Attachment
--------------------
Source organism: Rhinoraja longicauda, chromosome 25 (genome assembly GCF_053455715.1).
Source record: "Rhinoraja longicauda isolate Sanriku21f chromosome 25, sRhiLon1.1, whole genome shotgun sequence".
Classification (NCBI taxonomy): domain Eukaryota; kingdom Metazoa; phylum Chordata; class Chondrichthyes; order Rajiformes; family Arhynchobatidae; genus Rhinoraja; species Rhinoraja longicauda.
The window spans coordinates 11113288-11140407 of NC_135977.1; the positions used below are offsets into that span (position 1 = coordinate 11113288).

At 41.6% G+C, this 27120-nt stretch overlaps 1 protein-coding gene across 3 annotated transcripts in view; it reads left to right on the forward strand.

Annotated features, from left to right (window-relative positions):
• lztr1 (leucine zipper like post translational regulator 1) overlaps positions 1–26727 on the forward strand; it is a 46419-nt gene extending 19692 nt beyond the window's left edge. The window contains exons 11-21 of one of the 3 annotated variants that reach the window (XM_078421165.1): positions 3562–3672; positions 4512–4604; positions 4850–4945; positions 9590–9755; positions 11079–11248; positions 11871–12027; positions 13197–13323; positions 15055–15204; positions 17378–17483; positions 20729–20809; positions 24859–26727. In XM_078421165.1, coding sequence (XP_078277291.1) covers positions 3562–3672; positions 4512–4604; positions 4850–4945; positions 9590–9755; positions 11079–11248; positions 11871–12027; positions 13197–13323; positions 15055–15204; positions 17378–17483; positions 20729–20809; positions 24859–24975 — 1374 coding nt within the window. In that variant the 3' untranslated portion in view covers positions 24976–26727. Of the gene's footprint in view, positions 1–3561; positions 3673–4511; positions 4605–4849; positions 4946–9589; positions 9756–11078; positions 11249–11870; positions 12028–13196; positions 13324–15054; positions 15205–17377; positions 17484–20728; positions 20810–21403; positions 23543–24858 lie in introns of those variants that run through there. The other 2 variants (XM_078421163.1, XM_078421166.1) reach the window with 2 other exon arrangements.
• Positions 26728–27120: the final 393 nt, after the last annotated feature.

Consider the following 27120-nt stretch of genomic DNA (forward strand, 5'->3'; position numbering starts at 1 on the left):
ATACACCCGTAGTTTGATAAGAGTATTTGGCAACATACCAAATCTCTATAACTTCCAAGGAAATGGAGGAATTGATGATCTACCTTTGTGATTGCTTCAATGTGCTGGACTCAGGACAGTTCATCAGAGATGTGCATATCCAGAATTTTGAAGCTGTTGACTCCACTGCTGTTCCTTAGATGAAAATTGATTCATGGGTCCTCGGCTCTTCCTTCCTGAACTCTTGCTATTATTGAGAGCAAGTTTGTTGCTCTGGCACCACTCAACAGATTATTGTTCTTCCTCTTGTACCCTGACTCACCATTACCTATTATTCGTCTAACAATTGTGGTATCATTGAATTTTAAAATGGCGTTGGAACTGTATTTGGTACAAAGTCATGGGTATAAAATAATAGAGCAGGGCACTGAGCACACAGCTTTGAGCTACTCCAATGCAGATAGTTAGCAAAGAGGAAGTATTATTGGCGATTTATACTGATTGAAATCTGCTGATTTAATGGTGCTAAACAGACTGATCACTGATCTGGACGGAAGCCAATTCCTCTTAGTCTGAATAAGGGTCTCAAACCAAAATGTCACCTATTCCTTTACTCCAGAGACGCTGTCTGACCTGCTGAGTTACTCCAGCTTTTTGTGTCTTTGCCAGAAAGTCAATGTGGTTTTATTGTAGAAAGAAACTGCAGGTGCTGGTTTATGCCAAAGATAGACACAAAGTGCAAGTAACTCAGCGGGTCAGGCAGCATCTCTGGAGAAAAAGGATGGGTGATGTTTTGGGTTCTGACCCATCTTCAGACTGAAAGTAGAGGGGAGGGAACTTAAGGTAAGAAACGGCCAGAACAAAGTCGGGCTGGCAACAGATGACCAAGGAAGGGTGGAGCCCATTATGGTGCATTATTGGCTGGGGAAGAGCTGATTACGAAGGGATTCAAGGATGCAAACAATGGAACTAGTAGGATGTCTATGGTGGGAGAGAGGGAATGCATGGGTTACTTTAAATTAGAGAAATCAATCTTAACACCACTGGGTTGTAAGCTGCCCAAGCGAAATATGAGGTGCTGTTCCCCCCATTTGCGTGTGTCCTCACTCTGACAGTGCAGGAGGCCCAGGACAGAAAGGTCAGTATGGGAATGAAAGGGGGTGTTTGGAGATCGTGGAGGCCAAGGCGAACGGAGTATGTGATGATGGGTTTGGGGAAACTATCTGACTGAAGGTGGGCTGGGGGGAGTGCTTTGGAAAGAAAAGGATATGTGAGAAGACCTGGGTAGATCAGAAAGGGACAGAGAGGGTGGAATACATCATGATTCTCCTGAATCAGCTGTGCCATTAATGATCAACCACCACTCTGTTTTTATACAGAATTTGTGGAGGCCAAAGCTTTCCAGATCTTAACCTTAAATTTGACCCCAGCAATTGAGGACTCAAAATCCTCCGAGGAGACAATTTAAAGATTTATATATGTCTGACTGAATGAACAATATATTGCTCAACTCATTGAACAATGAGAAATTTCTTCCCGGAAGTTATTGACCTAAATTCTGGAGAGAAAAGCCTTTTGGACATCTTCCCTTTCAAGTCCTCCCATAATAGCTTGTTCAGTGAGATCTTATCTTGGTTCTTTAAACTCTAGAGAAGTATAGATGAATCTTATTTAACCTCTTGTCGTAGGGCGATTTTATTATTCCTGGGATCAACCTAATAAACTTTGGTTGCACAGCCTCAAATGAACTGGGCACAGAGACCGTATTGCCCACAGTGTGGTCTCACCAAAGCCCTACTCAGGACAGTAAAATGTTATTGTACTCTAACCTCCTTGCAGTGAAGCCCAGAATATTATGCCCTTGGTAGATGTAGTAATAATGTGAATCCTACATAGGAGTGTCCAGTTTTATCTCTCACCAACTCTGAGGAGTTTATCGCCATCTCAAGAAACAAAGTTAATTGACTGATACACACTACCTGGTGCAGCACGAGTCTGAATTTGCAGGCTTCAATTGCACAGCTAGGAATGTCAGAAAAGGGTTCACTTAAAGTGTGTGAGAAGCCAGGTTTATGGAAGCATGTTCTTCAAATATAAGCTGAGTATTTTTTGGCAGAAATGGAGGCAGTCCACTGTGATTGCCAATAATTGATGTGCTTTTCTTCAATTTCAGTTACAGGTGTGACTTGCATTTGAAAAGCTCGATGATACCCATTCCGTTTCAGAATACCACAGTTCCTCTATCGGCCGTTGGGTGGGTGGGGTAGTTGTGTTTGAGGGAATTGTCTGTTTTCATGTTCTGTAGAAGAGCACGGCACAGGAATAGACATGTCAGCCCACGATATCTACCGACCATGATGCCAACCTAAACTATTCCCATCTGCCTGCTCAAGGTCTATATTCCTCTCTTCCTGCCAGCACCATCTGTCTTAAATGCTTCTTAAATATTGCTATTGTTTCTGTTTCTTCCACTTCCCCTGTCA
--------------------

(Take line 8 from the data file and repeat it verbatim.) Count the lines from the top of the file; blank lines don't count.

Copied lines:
• Positions 26728–27120: the final 393 nt, after the last annotated feature.